Mixed or average reviews - based on 36 Critics

Critic score distribution:
  1. Positive: 15 out of 36
  2. Negative: 5 out of 36
  1. A relaxed delight, a series of delicately tongue-in-cheek musings about the clash between American and French cultures.
  2. 75
    Acted with relish by a note-perfect cast -- a romantic comedy of true sophistication. There's a sting in every laugh.
  3. 75
    While there are too many characters in too much story for the movie to really involve us, it's amusing as a series of sketches about how the French think they are a funny race (or the Americans, take your choice).
  4. No masterpiece, but that shouldn't dissuade moviegoers from giving it a whirl as a flavorful alternative to the summer's more gimmicky fare.
  5. Captures the effervescence and playfulness of Johnson's novel, even as it attempts to shoehorn a tangle of characters and situations.
  6. In this episodic film with a soupcon of "Sex and the City" (just as the Merchant Ivory Slaves of New York presaged the HBO hit), cross-cultural misunderstanding, not character, is the point.
  7. Reviewed by: Glenn Kenny
    The actors and acting are so attractive--as is, per usual in a Merchant Ivory production, the scenery--that the movie’s less deft handling of the scenario’s various themes, not to mention some stumbling in the final quarter, when the story’s tone grows a little darker, doesn’t stand out as much as it might have.
  8. 75
    This present-day Paris of Le Divorce is smartly shot and costumed, and the whole affair is breezy and uncharacteristically insouciant, given the reserved nature of the folks responsible for it.
  9. As in other Ivory-Jhabvala adaptations, ritzy consumerism is very much on display, but what makes this better than most is Johnson's amused admiration for nearly all her characters, regardless of nationality.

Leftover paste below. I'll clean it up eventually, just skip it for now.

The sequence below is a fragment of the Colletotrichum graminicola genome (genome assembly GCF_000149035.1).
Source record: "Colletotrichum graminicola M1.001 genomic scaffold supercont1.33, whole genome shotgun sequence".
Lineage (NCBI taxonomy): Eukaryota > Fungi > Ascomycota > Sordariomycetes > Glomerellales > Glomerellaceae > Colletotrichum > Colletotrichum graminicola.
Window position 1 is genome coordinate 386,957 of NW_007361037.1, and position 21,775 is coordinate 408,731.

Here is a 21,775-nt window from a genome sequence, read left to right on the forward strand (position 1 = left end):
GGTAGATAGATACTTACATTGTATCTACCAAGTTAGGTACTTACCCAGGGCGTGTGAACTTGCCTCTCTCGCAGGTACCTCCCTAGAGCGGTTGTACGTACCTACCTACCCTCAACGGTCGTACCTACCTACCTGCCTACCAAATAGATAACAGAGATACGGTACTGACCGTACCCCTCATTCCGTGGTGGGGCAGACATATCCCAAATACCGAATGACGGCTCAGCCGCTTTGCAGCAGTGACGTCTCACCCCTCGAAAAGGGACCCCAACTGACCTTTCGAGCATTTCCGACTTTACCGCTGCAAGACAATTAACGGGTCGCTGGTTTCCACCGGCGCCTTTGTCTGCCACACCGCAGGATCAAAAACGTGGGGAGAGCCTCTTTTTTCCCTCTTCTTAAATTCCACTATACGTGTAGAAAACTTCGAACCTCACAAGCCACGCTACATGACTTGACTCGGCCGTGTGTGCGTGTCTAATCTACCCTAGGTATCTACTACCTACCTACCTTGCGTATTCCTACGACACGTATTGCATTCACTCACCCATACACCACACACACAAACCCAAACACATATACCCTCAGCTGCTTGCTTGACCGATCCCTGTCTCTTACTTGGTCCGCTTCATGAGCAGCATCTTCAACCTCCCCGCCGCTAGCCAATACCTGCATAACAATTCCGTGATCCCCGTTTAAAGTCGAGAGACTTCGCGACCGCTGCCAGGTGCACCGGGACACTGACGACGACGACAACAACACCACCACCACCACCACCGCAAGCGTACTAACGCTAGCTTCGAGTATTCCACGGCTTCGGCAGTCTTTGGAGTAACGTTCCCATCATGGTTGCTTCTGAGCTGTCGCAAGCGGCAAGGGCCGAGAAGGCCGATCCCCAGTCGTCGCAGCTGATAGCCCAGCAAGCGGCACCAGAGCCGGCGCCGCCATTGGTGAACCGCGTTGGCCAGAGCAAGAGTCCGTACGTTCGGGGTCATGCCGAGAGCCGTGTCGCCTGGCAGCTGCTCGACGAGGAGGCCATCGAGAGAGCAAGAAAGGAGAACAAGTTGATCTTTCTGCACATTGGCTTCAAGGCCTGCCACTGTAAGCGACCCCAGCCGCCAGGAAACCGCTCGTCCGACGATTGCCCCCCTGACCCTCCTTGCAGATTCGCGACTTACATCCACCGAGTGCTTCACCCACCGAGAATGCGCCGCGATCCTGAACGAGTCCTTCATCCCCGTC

10. 70
    One minor element in Le Divorce, the sale of a disputed and possibly valuable painting that once belonged to Watts' family, welcomes scene-stealing bits by Bebe Neuwirth and Stephen Fry as appraisers with clashing motives.
  11. Utterly charming and not without those subtle insights into character and culture that mark their (Merchant Ivory) best films.
  12. An almost too-sophisticated comedy, pitting the New World mentality and brash pugnaciousness of America against the staid arrogance of custom that defines the French bourgeoisie.
  13. Reviewed by: Claudia Puig
    A tasty bonbon, initially appealing but not terribly satisfying.
  14. 63
    Characters are left half-developed or undeveloped so that as much plot as possible can be crammed into two hours. The result, while not wholly unsatisfying, will disappoint those used to the cinematic richness we have come to expect from this collaboration.
  15. Though not as witty or accomplished as you'd expect from its pedigree, "Le Divorce" provides welcome relief from the lame-brained trash Hollywood has foisted on the public this summer.
  16. 60
    For a movie that boasts a murder, a would-be suicide and the usual generous helping of screwing around à la français, Le Divorce is remarkably calm and contained even as it builds to its climax.
  17. Is this just silly filmmaking, or have Ivory and Jhabvala succumbed to the Francophobia that gave us "freedom fries" in the congressional cafeteria?
  18. A thin and unsatisfying concoction that somehow manages to make one of the richest and most durable sources of culture-clash comedy into an occasion for dullness.
  19. 50
    Scattered and silly. If it evokes any strong feelings from you, it will probably be hunger -- the food all looks so good.
  20. 50
    Team M-I knows its way around James and ignores the lazy stereotype of Americans as gauche rubes bumbling around Paris like barbarians at the ballet in favor of sly digs at French and American mores alike.
  21. Feels like a period film in clumsy modern-day dressup.
  22. Reviewed by: David Ng
    Entranced by the natives, Le Divorce reduces the knowing ditziness of Johnson's novel to vapid, exchange-student wonderment.
  23. 50
    Somehow lacks lightness and weight. This is a movie that tries to work a bloody suicide attempt and a murder into a comedy of manners, with almost everything registering in the same narrow spectrum of inconsequence.
  24. Whatever the reason, his riff on Le Divorce follows the original only in broad strokes, hewing to a similar plot with many of the same characters but without the wit, the barbs and the politics.